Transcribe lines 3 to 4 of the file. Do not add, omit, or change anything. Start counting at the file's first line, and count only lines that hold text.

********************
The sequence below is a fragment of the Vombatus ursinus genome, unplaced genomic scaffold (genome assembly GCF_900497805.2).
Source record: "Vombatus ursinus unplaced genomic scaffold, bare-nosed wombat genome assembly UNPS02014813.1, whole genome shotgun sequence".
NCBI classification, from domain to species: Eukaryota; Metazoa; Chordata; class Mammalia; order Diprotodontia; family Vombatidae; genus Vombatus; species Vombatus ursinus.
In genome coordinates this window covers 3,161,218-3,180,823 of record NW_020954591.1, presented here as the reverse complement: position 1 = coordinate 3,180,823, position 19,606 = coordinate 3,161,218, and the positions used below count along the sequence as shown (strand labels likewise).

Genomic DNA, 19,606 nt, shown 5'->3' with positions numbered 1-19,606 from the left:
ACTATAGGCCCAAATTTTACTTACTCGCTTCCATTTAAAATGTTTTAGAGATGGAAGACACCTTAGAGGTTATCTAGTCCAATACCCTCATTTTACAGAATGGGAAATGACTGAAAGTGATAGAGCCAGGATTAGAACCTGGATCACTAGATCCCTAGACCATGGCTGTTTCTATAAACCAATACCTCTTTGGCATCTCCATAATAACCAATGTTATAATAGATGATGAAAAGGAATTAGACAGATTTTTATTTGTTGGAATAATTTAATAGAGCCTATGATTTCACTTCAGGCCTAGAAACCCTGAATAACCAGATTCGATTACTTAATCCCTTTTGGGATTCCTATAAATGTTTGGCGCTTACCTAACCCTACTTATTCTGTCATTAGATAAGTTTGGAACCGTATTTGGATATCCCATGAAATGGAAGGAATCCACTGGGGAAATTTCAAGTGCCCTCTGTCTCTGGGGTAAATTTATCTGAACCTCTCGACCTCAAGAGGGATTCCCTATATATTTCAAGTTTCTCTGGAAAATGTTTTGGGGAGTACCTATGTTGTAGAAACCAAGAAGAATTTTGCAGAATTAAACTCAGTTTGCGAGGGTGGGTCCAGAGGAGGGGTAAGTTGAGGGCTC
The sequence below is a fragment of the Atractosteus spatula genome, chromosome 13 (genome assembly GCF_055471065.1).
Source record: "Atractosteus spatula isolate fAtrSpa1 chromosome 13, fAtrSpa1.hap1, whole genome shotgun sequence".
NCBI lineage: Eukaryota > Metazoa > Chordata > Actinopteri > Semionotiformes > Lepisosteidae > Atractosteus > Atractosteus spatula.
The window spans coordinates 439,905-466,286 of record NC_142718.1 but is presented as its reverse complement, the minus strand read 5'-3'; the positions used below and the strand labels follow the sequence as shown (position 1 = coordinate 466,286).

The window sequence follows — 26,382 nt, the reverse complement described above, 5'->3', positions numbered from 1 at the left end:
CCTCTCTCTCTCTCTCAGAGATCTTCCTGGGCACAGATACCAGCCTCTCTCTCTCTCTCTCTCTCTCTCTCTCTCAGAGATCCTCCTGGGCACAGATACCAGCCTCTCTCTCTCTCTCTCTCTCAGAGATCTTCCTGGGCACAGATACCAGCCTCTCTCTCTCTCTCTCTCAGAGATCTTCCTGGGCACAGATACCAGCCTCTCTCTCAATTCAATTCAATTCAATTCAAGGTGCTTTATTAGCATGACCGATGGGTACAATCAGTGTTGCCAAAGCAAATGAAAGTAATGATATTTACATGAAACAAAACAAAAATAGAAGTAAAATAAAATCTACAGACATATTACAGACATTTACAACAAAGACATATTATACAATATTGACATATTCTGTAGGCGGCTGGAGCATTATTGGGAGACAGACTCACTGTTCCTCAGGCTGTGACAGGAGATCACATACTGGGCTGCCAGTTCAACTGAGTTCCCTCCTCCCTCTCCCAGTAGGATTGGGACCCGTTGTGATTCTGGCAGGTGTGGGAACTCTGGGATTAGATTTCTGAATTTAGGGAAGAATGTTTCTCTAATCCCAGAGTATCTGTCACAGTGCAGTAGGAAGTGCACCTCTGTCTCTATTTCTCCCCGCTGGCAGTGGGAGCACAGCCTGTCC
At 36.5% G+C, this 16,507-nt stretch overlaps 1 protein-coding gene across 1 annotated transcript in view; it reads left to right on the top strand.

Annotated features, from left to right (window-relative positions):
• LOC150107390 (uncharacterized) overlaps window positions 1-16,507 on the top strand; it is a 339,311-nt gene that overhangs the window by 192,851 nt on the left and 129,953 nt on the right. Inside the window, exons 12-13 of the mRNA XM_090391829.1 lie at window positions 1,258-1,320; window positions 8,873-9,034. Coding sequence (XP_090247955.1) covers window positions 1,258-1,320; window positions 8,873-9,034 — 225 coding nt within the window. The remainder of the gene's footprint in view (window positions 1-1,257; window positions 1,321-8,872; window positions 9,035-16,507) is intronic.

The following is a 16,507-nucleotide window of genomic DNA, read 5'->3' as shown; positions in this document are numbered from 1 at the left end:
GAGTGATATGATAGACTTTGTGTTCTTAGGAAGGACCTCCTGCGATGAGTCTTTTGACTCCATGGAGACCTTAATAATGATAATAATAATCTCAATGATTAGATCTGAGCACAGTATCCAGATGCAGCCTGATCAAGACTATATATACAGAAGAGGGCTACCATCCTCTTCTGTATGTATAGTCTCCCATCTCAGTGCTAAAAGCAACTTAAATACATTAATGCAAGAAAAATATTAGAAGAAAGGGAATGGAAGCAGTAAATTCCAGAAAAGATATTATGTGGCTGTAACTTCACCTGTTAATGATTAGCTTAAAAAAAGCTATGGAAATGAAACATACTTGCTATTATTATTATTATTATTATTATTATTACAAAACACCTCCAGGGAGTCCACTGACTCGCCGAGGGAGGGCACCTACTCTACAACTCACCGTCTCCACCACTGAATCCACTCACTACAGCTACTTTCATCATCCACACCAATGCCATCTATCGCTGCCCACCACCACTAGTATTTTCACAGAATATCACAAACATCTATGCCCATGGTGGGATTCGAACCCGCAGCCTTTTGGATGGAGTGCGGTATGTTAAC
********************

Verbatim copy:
NCBI classification, from domain to species: Eukaryota; Metazoa; Chordata; class Mammalia; order Diprotodontia; family Vombatidae; genus Vombatus; species Vombatus ursinus.
In genome coordinates this window covers 3,161,218-3,180,823 of record NW_020954591.1, presented here as the reverse complement: position 1 = coordinate 3,180,823, position 19,606 = coordinate 3,161,218, and the positions used below count along the sequence as shown (strand labels likewise).